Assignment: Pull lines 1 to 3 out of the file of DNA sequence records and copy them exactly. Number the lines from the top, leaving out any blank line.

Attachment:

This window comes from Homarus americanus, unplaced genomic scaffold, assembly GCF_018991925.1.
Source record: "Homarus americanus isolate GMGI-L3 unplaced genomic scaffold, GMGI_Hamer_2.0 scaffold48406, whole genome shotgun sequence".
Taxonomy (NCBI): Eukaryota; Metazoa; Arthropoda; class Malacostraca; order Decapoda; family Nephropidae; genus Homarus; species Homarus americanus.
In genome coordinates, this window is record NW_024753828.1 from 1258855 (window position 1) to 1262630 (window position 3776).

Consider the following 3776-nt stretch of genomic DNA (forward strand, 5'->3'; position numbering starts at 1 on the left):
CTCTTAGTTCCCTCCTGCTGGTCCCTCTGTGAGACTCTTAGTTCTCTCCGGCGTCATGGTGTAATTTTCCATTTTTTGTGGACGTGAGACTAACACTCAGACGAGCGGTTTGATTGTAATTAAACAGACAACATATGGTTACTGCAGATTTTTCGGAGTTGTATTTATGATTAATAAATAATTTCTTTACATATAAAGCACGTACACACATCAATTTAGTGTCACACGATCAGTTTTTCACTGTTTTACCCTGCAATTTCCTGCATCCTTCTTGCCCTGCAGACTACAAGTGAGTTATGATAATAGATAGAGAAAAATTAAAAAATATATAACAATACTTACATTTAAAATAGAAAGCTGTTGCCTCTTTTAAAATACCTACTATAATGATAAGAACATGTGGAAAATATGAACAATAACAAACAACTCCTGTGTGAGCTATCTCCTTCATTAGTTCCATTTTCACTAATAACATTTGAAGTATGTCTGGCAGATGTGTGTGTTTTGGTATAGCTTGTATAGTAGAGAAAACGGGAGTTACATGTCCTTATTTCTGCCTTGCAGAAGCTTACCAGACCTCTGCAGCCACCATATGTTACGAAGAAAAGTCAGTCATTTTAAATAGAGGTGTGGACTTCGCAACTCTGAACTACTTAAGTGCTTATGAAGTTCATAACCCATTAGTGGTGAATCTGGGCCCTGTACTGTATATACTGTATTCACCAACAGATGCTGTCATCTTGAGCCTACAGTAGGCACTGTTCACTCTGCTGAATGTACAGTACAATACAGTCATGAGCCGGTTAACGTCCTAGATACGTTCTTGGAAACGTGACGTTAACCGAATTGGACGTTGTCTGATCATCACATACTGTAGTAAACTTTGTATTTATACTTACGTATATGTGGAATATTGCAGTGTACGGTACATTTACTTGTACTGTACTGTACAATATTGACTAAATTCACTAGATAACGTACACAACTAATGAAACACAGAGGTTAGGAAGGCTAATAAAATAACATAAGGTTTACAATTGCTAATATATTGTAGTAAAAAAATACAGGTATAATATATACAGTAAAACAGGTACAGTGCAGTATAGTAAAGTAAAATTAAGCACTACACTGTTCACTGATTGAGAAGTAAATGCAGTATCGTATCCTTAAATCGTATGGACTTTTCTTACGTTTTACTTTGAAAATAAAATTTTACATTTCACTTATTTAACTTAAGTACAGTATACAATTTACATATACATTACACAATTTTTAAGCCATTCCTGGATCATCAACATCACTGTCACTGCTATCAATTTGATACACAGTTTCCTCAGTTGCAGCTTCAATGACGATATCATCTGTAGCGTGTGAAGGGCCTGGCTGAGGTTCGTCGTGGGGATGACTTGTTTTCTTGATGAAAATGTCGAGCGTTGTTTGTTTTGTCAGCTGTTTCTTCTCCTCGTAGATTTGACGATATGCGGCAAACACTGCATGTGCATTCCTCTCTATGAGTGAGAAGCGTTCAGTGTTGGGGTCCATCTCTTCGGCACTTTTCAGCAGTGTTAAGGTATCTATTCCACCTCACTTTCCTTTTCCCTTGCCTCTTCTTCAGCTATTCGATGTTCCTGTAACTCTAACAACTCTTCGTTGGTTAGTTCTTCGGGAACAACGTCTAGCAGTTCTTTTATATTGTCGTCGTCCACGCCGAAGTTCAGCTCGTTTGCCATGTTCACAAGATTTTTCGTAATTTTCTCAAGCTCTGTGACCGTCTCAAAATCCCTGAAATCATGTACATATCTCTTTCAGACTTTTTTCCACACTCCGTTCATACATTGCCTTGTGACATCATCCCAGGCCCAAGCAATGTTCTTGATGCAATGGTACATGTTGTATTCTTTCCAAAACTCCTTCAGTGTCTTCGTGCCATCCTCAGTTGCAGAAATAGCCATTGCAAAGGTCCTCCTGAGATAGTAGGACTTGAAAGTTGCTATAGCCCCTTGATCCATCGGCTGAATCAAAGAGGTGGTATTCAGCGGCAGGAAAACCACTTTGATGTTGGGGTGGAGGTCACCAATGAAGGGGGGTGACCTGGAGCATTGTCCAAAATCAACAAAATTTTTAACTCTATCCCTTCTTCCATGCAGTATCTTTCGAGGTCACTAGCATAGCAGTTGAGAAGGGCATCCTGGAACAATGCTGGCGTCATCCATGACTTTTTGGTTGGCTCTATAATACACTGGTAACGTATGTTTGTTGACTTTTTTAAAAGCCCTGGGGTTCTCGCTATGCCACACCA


This window comes from Homarus americanus, unplaced genomic scaffold, assembly GCF_018991925.1.
Source record: "Homarus americanus isolate GMGI-L3 unplaced genomic scaffold, GMGI_Hamer_2.0 scaffold48406, whole genome shotgun sequence".
Taxonomy (NCBI): Eukaryota; Metazoa; Arthropoda; class Malacostraca; order Decapoda; family Nephropidae; genus Homarus; species Homarus americanus.